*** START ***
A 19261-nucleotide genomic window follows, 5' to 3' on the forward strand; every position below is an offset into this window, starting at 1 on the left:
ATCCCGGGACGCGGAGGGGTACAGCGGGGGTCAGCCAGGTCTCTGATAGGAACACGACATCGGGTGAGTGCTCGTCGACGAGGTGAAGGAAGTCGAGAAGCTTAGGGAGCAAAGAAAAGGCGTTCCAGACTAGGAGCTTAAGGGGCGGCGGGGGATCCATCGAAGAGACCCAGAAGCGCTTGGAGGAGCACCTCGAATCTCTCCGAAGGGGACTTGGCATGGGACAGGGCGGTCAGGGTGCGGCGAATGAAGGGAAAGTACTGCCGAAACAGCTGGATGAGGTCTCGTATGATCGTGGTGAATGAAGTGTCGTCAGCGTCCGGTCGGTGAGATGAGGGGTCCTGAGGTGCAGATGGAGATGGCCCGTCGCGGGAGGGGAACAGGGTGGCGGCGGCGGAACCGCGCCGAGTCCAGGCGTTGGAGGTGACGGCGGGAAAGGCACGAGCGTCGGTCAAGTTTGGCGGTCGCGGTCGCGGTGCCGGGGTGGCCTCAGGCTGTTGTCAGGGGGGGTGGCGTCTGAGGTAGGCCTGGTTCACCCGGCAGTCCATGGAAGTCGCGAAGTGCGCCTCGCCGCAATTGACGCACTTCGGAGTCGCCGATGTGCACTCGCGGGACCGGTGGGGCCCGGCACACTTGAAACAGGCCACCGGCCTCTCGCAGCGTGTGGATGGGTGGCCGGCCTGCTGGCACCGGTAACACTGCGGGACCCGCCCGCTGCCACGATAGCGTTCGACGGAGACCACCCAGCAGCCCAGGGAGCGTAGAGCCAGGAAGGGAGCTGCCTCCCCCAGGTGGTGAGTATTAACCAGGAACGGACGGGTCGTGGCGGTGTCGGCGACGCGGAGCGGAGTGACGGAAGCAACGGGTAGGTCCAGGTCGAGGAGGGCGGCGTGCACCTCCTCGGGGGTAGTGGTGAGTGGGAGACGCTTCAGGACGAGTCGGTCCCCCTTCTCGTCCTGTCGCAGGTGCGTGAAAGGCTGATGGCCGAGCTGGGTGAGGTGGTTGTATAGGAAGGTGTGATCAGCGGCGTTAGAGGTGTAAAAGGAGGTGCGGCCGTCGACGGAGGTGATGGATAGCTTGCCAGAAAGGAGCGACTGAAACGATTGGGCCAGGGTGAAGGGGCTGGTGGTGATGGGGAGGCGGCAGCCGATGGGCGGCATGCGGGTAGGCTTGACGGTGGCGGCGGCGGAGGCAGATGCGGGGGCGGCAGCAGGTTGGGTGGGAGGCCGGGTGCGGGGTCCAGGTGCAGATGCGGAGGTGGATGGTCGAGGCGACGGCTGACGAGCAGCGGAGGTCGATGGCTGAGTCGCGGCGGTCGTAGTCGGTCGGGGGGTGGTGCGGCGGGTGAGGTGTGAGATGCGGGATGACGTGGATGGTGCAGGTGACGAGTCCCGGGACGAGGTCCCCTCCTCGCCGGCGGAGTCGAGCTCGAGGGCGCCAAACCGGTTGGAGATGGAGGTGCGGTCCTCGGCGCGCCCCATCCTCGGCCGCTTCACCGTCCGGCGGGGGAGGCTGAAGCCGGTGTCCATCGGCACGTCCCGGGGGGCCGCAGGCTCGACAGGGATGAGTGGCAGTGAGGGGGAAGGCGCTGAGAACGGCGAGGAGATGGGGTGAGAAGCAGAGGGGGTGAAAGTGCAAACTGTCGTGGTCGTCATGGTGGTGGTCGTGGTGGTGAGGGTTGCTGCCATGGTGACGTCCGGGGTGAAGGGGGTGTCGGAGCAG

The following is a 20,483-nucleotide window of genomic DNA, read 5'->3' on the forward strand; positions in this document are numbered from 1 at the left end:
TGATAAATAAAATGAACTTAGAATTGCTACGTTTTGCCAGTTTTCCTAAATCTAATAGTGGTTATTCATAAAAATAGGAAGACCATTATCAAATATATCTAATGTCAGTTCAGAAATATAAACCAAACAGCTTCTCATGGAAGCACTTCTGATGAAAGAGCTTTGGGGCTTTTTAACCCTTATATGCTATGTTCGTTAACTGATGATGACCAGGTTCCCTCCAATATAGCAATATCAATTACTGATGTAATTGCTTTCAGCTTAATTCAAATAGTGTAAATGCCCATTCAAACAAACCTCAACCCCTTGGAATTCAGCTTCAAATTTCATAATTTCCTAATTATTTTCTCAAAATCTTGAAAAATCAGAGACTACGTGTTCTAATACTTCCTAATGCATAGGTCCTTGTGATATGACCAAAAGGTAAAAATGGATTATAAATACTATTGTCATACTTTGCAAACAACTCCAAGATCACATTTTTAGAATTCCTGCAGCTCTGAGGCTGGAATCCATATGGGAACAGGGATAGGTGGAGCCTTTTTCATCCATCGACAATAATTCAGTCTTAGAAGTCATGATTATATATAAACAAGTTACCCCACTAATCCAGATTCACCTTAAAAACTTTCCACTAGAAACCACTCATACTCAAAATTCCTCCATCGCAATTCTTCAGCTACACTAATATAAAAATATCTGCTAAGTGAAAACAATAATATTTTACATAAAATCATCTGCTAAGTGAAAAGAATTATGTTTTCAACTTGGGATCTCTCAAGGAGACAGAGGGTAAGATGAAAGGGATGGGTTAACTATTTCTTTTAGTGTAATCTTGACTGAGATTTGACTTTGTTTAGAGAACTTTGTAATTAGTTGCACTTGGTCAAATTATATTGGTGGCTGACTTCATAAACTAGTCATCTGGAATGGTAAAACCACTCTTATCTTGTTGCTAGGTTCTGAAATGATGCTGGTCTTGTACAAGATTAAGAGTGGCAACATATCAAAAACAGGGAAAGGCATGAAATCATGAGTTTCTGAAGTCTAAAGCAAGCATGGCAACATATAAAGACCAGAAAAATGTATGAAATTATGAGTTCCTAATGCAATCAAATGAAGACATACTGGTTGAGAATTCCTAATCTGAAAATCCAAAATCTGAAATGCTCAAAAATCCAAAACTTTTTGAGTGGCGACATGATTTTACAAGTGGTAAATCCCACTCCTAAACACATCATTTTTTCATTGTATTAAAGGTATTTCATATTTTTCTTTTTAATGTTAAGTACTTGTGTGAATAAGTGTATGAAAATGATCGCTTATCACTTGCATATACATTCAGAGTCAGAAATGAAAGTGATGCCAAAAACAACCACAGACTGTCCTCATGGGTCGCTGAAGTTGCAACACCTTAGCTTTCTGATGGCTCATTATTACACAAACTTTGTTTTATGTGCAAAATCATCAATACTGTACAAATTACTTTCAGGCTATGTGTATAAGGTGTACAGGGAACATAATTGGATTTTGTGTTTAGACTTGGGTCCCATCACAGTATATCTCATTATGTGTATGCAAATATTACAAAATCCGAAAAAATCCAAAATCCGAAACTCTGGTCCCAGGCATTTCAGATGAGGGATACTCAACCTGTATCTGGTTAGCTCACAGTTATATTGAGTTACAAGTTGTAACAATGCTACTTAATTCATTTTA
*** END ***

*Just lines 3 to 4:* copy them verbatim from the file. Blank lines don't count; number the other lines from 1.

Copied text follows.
The following is a 20,483-nucleotide window of genomic DNA, read 5'->3' on the forward strand; positions in this document are numbered from 1 at the left end:
TGATAAATAAAATGAACTTAGAATTGCTACGTTTTGCCAGTTTTCCTAAATCTAATAGTGGTTATTCATAAAAATAGGAAGACCATTATCAAATATATCTAATGTCAGTTCAGAAATATAAACCAAACAGCTTCTCATGGAAGCACTTCTGATGAAAGAGCTTTGGGGCTTTTTAACCCTTATATGCTATGTTCGTTAACTGATGATGACCAGGTTCCCTCCAATATAGCAATATCAATTACTGATGTAATTGCTTTCAGCTTAATTCAAATAGTGTAAATGCCCATTCAAACAAACCTCAACCCCTTGGAATTCAGCTTCAAATTTCATAATTTCCTAATTATTTTCTCAAAATCTTGAAAAATCAGAGACTACGTGTTCTAATACTTCCTAATGCATAGGTCCTTGTGATATGACCAAAAGGTAAAAATGGATTATAAATACTATTGTCATACTTTGCAAACAACTCCAAGATCACATTTTTAGAATTCCTGCAGCTCTGAGGCTGGAATCCATATGGGAACAGGGATAGGTGGAGCCTTTTTCATCCATCGACAATAATTCAGTCTTAGAAGTCATGATTATATATAAACAAGTTACCCCACTAATCCAGATTCACCTTAAAAACTTTCCACTAGAAACCACTCATACTCAAAATTCCTCCATCGCAATTCTTCAGCTACACTAATATAAAAATATCTGCTAAGTGAAAACAATAATATTTTACATAAAATCATCTGCTAAGTGAAAAGAATTATGTTTTCAACTTGGGATCTCTCAAGGAGACAGAGGGTAAGATGAAAGGGATGGGTTAACTATTTCTTTTAGTGTAATCTTGACTGAGATTTGACTTTGTTTAGAGAACTTTGTAATTAGTTGCACTTGGTCAAATTATATTGGTGGCTGACTTCATAAACTAGTCATCTGGAATGGTAAAACCACTCTTATCTTGTTGCTAGGTTCTGAAATGATGCTGGTCTTGTACAAGATTAAGAGTGGCAACATATCAAAAACAGGGAAAGGCATGAAATCATGAGTTTCTGAAGTCTAAAGCAAGCATGGCAACATATAAAGACCAGAAAAATGTATGAAATTATGAGTTCCTAATGCAATCAAATGAAGACATACTGGTTGAGAATTCCTAATCTGAAAATCCAAAATCTGAAATGCTCAAAAATCCAAAACTTTTTGAGTGGCGACATGATTTTACAAGTGGTAAATCCCACTCCTAAACACATCATTTTTTCATTGTATTAAAGGTATTTCATATTTTTCTTTTTAATGTTAAGTACTTGTGTGAATAAGTGTATGAAAATGATCGCTTATCACTTGCATATACATTCAGAGTCAGAAATGAAAGTGATGCCAAAAACAACCACAGACTGTCCTCATGGGTCGCTGAAGTTGCAACACCTTAGCTTTCTGATGGCTCATTATTACACAAACTTTGTTTTATGTGCAAAATCATCAATACTGTACAAATTACTTTCAGGCTATGTGTATAAGGTGTACAGGGAACATAATTGGATTTTGTGTTTAGACTTGGGTCCCATCACAGTATATCTCATTATGTGTATGCAAATATTACAAAATCCGAAAAAATCCAAAATCCGAAACTCTGGTCCCAGGCATTTCAGATGAGGGATACTCAACCTGTATCTGGTTAGCTCACAGTTATATTGAGTTACAAGTTGTAACAATGCTACTTAATTCATTTTA